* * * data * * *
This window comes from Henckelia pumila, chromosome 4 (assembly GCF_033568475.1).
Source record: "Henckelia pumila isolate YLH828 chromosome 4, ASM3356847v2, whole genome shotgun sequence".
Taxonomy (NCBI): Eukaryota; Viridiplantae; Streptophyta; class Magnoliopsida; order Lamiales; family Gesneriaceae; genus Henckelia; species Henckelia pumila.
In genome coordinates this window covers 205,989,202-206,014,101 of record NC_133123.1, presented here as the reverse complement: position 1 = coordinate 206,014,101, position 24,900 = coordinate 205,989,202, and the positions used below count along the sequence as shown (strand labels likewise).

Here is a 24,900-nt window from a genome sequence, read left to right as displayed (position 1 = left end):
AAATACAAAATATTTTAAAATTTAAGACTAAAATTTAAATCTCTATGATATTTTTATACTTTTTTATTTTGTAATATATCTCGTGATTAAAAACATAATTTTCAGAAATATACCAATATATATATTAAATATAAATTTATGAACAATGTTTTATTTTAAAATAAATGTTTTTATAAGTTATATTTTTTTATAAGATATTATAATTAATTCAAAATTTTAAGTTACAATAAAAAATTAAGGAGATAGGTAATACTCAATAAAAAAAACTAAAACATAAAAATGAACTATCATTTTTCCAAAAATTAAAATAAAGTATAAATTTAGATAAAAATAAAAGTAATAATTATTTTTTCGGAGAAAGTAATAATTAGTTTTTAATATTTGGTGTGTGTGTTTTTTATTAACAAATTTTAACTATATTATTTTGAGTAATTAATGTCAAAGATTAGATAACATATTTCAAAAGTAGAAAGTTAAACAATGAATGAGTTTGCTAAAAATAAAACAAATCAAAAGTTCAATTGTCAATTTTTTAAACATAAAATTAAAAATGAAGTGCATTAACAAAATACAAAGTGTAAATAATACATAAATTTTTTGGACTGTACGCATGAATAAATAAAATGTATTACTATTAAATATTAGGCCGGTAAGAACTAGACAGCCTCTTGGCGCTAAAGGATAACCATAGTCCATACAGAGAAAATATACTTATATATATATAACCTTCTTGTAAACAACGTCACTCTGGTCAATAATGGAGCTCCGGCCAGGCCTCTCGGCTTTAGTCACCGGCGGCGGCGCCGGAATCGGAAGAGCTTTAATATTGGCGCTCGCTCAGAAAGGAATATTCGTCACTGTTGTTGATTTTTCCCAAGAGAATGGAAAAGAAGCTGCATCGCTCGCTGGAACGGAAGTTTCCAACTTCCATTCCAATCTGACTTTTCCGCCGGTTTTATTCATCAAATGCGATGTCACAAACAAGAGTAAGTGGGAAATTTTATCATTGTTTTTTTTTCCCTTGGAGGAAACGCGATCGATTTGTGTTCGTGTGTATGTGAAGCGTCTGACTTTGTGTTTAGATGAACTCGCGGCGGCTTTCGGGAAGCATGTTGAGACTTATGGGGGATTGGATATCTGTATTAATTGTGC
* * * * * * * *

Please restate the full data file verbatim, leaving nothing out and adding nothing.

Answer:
This window comes from Henckelia pumila, chromosome 4 (assembly GCF_033568475.1).
Source record: "Henckelia pumila isolate YLH828 chromosome 4, ASM3356847v2, whole genome shotgun sequence".
Taxonomy (NCBI): Eukaryota; Viridiplantae; Streptophyta; class Magnoliopsida; order Lamiales; family Gesneriaceae; genus Henckelia; species Henckelia pumila.
In genome coordinates this window covers 205,989,202-206,014,101 of record NC_133123.1, presented here as the reverse complement: position 1 = coordinate 206,014,101, position 24,900 = coordinate 205,989,202, and the positions used below count along the sequence as shown (strand labels likewise).

Here is a 24,900-nt window from a genome sequence, read left to right as displayed (position 1 = left end):
AAATACAAAATATTTTAAAATTTAAGACTAAAATTTAAATCTCTATGATATTTTTATACTTTTTTATTTTGTAATATATCTCGTGATTAAAAACATAATTTTCAGAAATATACCAATATATATATTAAATATAAATTTATGAACAATGTTTTATTTTAAAATAAATGTTTTTATAAGTTATATTTTTTTATAAGATATTATAATTAATTCAAAATTTTAAGTTACAATAAAAAATTAAGGAGATAGGTAATACTCAATAAAAAAAACTAAAACATAAAAATGAACTATCATTTTTCCAAAAATTAAAATAAAGTATAAATTTAGATAAAAATAAAAGTAATAATTATTTTTTCGGAGAAAGTAATAATTAGTTTTTAATATTTGGTGTGTGTGTTTTTTATTAACAAATTTTAACTATATTATTTTGAGTAATTAATGTCAAAGATTAGATAACATATTTCAAAAGTAGAAAGTTAAACAATGAATGAGTTTGCTAAAAATAAAACAAATCAAAAGTTCAATTGTCAATTTTTTAAACATAAAATTAAAAATGAAGTGCATTAACAAAATACAAAGTGTAAATAATACATAAATTTTTTGGACTGTACGCATGAATAAATAAAATGTATTACTATTAAATATTAGGCCGGTAAGAACTAGACAGCCTCTTGGCGCTAAAGGATAACCATAGTCCATACAGAGAAAATATACTTATATATATATAACCTTCTTGTAAACAACGTCACTCTGGTCAATAATGGAGCTCCGGCCAGGCCTCTCGGCTTTAGTCACCGGCGGCGGCGCCGGAATCGGAAGAGCTTTAATATTGGCGCTCGCTCAGAAAGGAATATTCGTCACTGTTGTTGATTTTTCCCAAGAGAATGGAAAAGAAGCTGCATCGCTCGCTGGAACGGAAGTTTCCAACTTCCATTCCAATCTGACTTTTCCGCCGGTTTTATTCATCAAATGCGATGTCACAAACAAGAGTAAGTGGGAAATTTTATCATTGTTTTTTTTTCCCTTGGAGGAAACGCGATCGATTTGTGTTCGTGTGTATGTGAAGCGTCTGACTTTGTGTTTAGATGAACTCGCGGCGGCTTTCGGGAAGCATGTTGAGACTTATGGGGGATTGGATATCTGTATTAATTGTGC